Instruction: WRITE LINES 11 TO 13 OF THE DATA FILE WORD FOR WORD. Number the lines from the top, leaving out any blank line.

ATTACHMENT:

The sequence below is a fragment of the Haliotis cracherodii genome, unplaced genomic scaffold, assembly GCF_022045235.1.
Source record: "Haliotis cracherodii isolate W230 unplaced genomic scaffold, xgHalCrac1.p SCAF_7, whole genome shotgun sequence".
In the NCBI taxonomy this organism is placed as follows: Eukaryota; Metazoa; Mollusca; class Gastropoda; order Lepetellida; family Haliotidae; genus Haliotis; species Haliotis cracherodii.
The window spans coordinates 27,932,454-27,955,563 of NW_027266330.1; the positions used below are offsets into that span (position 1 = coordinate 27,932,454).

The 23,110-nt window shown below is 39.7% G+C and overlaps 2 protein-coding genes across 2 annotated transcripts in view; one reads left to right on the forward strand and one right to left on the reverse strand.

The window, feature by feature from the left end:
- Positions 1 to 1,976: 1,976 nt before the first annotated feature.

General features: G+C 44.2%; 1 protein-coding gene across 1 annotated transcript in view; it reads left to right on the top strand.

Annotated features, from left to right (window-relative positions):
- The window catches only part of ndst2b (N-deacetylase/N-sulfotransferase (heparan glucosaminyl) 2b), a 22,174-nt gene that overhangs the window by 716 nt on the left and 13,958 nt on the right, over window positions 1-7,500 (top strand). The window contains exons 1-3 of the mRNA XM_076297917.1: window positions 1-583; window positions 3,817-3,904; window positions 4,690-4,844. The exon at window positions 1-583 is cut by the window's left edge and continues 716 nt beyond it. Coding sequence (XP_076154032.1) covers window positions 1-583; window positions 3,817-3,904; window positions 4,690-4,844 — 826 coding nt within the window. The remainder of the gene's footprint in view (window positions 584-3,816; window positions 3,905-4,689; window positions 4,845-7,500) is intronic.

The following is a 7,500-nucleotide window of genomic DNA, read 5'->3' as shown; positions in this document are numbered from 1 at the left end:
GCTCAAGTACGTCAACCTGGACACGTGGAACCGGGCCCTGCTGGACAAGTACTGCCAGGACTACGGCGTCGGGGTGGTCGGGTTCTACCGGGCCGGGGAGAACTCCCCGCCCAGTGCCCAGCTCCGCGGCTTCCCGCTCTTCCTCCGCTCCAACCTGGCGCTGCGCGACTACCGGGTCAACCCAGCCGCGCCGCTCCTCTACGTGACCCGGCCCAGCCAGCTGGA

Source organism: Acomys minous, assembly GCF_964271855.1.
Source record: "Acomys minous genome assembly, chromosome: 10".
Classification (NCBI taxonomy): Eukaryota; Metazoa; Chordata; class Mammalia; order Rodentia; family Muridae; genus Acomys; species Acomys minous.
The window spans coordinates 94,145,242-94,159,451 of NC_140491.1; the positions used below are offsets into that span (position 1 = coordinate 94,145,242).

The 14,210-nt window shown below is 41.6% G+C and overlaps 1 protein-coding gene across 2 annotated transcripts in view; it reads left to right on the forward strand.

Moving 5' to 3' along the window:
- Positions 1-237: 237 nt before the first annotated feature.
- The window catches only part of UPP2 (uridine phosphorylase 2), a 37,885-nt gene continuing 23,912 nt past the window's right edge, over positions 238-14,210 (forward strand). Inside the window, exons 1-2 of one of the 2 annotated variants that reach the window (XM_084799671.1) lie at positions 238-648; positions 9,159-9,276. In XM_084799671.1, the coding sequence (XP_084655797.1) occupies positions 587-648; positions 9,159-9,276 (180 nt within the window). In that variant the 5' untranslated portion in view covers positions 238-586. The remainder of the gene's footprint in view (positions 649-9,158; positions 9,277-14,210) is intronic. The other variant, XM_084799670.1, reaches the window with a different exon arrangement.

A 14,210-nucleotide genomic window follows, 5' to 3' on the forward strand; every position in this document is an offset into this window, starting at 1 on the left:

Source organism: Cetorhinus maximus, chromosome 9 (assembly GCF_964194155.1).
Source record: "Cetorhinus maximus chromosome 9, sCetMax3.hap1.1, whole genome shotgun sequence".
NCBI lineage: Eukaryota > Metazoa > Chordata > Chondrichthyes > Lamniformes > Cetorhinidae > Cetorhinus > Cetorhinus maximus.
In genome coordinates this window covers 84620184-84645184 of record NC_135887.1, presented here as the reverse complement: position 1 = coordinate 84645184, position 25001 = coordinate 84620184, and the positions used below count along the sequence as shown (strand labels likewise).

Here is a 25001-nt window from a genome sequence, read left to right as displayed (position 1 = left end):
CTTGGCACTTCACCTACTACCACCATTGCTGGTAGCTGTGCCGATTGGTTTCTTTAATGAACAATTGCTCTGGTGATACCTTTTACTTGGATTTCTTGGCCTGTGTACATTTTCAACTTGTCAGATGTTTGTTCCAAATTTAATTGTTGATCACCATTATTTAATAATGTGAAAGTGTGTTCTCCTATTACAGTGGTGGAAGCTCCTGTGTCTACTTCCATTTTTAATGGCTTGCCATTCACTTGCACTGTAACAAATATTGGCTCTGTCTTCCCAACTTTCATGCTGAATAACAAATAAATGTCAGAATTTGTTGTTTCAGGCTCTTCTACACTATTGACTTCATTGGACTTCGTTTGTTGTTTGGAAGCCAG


The following is a 7,500-nucleotide window of genomic DNA, read 5'->3' as shown; positions in this document are numbered from 1 at the left end:
GCTCAAGTACGTCAACCTGGACACGTGGAACCGGGCCCTGCTGGACAAGTACTGCCAGGACTACGGCGTCGGGGTGGTCGGGTTCTACCGGGCCGGGGAGAACTCCCCGCCCAGTGCCCAGCTCCGCGGCTTCCCGCTCTTCCTCCGCTCCAACCTGGCGCTGCGCGACTACCGGGTCAACCCAGCCGCGCCGCTCCTCTACGTGACCCGGCCCAGCCAGCTGGA

Source organism: Acomys minous, assembly GCF_964271855.1.